Does this attitude of the Christians of that time apply also to us who are Christians today? Yes, it does, we too need a relationship that sustains us, that gives direction and content to our lives. We too need access to the Risen one, who sustains us through and beyond death. We need this encounter which brings us together, which gives us space for freedom, which lets us see beyond the bustle of everyday life to God's creative love, from which we come and toward which we are traveling.
"Sine dominico non possumus!" Without the Lord and without the day that belongs to him, life does not flourish. Sunday has been transformed in our Western societies into the weekend, into leisure time. Leisure time is certainly something good and necessary, especially amid the mad rush of the modern world. Yet if leisure time lacks an inner focus, an overall sense of direction, then ultimately it becomes wasted time that neither strengthens nor builds us up. Leisure time requires a focus -- the encounter with him who is our origin and goal. My great predecessor in the see of Munich and Freising, Cardinal Faulhaber, once put it like this: Give the soul its Sunday, give Sunday its soul.
Because Sunday is ultimately about encountering the risen Christ in word and sacrament, its span extends through the whole of reality. The early Christians celebrated the first day of the week as the Lord's day, because it was the day of the resurrection. Yet very soon, the Church also came to realize that the first day of the week is the day of the dawning of creation, the day on which God said: "Let there be light" (Gen 1:3). Therefore Sunday is also the Church's weekly feast of creation -- the feast of thanksgiving and joy over God's creation. At a time when creation seems to be endangered in so many ways through human activity, we should consciously advert to this dimension of Sunday too. Then, for the early Church, the first day increasingly assimilated the traditional meaning of the seventh day, the Sabbath. We participate in God's rest, which embraces all of humanity. Thus we sense on this day something of the freedom and equality of all God's creatures.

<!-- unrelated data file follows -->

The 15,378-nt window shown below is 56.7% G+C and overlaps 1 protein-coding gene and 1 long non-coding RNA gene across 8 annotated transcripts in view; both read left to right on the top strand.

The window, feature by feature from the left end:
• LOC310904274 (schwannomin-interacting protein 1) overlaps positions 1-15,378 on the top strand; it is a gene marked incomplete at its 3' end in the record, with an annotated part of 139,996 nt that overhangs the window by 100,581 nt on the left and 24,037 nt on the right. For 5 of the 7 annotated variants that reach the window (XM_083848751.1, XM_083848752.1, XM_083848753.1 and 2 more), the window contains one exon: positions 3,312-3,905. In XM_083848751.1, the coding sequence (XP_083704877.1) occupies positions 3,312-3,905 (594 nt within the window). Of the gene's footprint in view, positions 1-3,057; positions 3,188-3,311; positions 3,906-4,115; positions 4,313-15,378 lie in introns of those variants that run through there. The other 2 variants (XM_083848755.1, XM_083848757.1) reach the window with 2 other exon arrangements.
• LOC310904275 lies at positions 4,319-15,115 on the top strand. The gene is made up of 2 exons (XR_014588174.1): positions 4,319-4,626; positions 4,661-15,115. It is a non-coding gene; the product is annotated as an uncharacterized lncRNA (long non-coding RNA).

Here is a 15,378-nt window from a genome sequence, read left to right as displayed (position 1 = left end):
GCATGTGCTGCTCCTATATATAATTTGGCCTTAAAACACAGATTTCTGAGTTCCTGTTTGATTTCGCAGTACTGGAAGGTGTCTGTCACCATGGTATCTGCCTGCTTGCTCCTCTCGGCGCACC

In this Sunday's Opening Prayer we call to mind firstly that through his Son God has redeemed us and made us his beloved children. Then we ask him to look down with loving-kindness upon all who believe in Christ and to give us true freedom and eternal life. We ask God to look down with loving-kindness. We ourselves need this look of loving-kindness not only on Sunday but beyond, reaching into our everyday lives. As we ask, we know that this loving gaze has already been granted to us. What is more, we know that God has adopted us as his children, he has truly welcomed us into communion with himself. To be someone's child means, as the early Church knew, to be a free person, not a slave but a member of the family. And it means being an heir. If we belong to God, who is the power above all powers, then we are fearless and free. And we are heirs. The inheritance he has bequeathed to us is himself, his love. Yes, Lord, may this inheritance enter deep within our souls so that we come to know the joy of being redeemed. Amen.
*Latin for “We cannot live without the Lord’s day.”